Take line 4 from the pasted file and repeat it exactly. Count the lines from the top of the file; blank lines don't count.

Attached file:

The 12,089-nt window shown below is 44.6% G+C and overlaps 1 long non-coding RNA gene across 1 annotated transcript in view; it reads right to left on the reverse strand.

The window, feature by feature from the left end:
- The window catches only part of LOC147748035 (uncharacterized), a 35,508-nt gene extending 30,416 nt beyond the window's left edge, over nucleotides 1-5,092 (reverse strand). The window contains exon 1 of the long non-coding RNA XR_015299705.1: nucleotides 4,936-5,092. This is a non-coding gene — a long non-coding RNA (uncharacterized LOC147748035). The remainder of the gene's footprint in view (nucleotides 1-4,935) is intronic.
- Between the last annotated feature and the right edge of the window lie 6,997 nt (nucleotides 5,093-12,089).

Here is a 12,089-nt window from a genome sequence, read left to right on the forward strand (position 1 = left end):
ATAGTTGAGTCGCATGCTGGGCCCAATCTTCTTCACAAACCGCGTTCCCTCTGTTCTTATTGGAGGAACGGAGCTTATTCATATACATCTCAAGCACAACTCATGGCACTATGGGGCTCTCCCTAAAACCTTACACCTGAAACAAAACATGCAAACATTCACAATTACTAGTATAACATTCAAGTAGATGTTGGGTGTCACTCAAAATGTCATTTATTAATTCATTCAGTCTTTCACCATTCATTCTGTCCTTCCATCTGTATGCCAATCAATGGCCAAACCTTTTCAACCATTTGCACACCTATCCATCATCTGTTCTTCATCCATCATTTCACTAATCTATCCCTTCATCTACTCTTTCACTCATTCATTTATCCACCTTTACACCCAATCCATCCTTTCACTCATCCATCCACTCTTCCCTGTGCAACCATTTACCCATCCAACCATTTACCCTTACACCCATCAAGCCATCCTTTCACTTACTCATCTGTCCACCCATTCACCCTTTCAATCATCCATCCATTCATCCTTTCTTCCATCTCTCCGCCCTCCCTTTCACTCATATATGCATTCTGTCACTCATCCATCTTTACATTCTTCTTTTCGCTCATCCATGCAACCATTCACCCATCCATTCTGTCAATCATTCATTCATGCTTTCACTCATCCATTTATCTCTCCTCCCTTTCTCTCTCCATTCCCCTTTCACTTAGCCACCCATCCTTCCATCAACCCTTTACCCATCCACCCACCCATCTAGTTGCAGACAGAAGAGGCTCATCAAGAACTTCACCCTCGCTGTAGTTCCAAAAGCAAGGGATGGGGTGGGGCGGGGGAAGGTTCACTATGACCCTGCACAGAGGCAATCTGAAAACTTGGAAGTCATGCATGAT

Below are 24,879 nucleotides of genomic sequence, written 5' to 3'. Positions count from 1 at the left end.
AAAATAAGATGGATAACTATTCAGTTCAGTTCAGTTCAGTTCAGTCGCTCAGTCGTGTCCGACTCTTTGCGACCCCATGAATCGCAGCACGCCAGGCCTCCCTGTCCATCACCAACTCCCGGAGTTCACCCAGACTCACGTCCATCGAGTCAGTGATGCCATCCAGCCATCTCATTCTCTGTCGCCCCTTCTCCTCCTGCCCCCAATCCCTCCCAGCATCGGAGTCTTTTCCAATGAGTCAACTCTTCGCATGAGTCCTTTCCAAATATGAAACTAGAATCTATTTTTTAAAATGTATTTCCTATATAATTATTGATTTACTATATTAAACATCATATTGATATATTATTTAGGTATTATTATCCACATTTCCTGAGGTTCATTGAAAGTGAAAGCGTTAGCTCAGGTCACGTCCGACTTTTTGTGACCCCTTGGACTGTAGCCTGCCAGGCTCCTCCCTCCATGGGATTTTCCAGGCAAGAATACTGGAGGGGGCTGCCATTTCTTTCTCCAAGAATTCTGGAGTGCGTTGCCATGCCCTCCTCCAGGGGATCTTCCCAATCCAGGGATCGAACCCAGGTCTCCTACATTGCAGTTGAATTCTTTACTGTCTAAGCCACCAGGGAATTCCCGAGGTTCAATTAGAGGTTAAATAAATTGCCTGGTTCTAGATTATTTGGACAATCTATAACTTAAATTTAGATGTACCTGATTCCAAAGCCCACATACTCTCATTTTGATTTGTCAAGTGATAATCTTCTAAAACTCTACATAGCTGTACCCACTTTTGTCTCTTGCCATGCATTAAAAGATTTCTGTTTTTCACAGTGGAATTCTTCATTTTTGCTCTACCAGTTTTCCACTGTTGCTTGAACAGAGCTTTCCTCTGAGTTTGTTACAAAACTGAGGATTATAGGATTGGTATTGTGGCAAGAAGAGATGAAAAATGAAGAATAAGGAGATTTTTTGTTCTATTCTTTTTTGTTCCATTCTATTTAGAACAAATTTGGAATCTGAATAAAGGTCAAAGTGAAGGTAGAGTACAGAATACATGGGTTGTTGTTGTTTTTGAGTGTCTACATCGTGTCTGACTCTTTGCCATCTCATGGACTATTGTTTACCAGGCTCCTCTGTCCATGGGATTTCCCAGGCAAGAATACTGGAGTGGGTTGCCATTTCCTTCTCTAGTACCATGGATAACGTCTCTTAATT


- Between the last annotated feature and the right edge of the window lie 6,997 nt (nucleotides 5,093-12,089).